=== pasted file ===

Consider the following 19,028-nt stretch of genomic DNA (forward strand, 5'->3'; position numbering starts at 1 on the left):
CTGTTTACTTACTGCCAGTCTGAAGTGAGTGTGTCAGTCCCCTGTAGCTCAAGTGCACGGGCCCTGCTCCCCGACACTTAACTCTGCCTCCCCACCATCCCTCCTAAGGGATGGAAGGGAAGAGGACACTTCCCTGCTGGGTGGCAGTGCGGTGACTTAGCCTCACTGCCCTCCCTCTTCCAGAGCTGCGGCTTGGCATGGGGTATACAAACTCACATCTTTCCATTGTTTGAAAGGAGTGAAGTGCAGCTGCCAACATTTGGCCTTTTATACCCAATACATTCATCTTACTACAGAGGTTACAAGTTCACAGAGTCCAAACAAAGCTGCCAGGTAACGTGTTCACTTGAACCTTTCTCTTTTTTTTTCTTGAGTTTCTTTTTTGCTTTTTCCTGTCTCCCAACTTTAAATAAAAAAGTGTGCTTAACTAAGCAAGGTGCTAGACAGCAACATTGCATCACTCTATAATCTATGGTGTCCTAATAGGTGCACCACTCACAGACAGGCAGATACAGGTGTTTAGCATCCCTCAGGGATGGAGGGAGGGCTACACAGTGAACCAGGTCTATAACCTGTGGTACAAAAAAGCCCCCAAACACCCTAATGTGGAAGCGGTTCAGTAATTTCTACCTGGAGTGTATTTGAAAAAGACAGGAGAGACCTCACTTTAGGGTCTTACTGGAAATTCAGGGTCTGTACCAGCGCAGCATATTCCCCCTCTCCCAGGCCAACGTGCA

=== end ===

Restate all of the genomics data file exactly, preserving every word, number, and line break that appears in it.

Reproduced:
Consider the following 19,028-nt stretch of genomic DNA (forward strand, 5'->3'; position numbering starts at 1 on the left):
CTGTTTACTTACTGCCAGTCTGAAGTGAGTGTGTCAGTCCCCTGTAGCTCAAGTGCACGGGCCCTGCTCCCCGACACTTAACTCTGCCTCCCCACCATCCCTCCTAAGGGATGGAAGGGAAGAGGACACTTCCCTGCTGGGTGGCAGTGCGGTGACTTAGCCTCACTGCCCTCCCTCTTCCAGAGCTGCGGCTTGGCATGGGGTATACAAACTCACATCTTTCCATTGTTTGAAAGGAGTGAAGTGCAGCTGCCAACATTTGGCCTTTTATACCCAATACATTCATCTTACTACAGAGGTTACAAGTTCACAGAGTCCAAACAAAGCTGCCAGGTAACGTGTTCACTTGAACCTTTCTCTTTTTTTTTCTTGAGTTTCTTTTTTGCTTTTTCCTGTCTCCCAACTTTAAATAAAAAAGTGTGCTTAACTAAGCAAGGTGCTAGACAGCAACATTGCATCACTCTATAATCTATGGTGTCCTAATAGGTGCACCACTCACAGACAGGCAGATACAGGTGTTTAGCATCCCTCAGGGATGGAGGGAGGGCTACACAGTGAACCAGGTCTATAACCTGTGGTACAAAAAAGCCCCCAAACACCCTAATGTGGAAGCGGTTCAGTAATTTCTACCTGGAGTGTATTTGAAAAAGACAGGAGAGACCTCACTTTAGGGTCTTACTGGAAATTCAGGGTCTGTACCAGCGCAGCATATTCCCCCTCTCCCAGGCCAACGTGCA